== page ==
Your best prospective customer is often an existing customer.
They know and trust you. More importantly, you know them. You've got keen insights into their challenges. That should allow you to map your offerings to their needs in a way that no other company can.
Challenges to Effective Cross-Selling
But why do so many companies fail to cross-sell effectively?
One professional services firm I talked to noted that partners treasure their client relationships and are loathe to share them with other partners in the firm. So, cross-selling doesn't happen.
At another firm that I'm familiar with, the people who are on the front lines offering one service have never been trained on how to speak about the firm's other services. They've also never been told that they are expected to cross-sell; instead, they assumed that Sales would handle that.
The most common obstacles for cross-selling seem to be:
- No Formal Cross-Selling Program In Place -- If you don't have a formal program, odds are you won't get much cross-selling done. Many companies are so busy chasing new customers, they forget to mine the goldmine of opportunity that their existing customers would happily provide.
- No Incentives for Cross-Selling -- Everyone in the organization needs to be motivated to cross-sell and upsell. Smart companies provide small incentives to every employee in the company: help us to sell more within an existing client and you will be rewarded.
- No Training -- Most people know what they know, and they can't cross-sell what they don't know. Smart companies provide in-depth sales training to all employees on the full range of company offerings, getting everybody to the point where they can cross-sell effectively.
- No Formal System for Tracking Opportunities -- Remember, the junior employee on the front lines with the client may not be the one who closes the deal on a cross-selling opportunity. Their job is to get the intelligence and feed it to Sales or Bus Dev. But many companies don't have a system that provides for effective communication about, and follow-up on, such cross-selling opportunities.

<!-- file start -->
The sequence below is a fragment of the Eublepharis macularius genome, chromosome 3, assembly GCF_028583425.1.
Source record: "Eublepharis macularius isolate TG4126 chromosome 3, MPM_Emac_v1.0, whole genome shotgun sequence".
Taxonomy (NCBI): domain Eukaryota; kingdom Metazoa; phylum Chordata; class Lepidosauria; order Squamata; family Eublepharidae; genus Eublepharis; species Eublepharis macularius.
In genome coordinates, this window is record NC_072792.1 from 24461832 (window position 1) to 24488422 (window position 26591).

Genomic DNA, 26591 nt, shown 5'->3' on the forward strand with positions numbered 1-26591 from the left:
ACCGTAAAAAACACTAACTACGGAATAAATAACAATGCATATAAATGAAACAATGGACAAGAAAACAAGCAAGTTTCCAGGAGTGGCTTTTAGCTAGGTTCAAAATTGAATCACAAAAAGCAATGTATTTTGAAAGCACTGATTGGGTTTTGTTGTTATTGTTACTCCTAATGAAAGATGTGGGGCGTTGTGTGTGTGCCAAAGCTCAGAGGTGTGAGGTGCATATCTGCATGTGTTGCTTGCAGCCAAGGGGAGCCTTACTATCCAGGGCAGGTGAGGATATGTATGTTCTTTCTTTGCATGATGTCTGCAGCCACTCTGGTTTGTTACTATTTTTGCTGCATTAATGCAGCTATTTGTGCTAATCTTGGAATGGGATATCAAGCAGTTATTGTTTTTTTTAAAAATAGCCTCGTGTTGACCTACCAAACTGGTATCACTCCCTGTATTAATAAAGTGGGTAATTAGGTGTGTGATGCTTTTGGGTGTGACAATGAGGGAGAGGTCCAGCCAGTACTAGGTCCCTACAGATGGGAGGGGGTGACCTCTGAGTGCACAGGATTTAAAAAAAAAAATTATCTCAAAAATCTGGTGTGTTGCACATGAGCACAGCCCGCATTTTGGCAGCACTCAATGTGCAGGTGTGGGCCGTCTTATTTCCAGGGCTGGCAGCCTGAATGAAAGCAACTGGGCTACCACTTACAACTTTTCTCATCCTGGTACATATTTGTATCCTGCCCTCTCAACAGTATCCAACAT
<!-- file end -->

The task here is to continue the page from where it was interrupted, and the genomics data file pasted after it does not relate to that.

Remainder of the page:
- No Systematic Analysis -- At the most elemental level, a company should have a list of customers cross-tabbed against a list of offerings. Analyze which customers could benefit from your other offerings and then chase after them to expand your share of wallet. Sounds obvious, but many companies never get around to it.
Is Data Analysis the Key to Better Cross-Selling?
In this modern digital era, many firms are betting that data analysis is the key to improve cross-selling and customer retention.
Every week, there seems to be an announcement concerning companies who want to unleash the power of big data and analytics to improve cross-selling. Two weeks ago, Zuora, a firm that helps subscription-based businesses, acquired customer usage analytics provider FrontLeaf with the express goal of using data insights to improve cross-selling.
Then, last week, DataScience announced a $6 million funding round, led by Greycroft Partners. Like Zuora, they are using data analysis to help their clients cross-sell, but they believe the human element of data analysis is still important. A big part of their offerings are the data scientists who look at the data to find opportunities.
Clearly, analysis of data can help any company find cross-selling opportunities. But buying analytics software won't get the job done by itself.
Talking to customers is key. Talking to employees is key. Motivating employees to cross-sell is key. Thinking through what your client is trying to accomplish and how that maps to what you do is key. Software can't easily do any of that.
So, start without software and see what obstacles you run into as you try to improve cross-selling at your business. Meet frequently with your team members to discuss what's working and what needs to be fixed.
After you've worked out the kinks on your cross-selling program, then and only then, consider how automation and analytics might help you get to an even higher level of cross-selling success.
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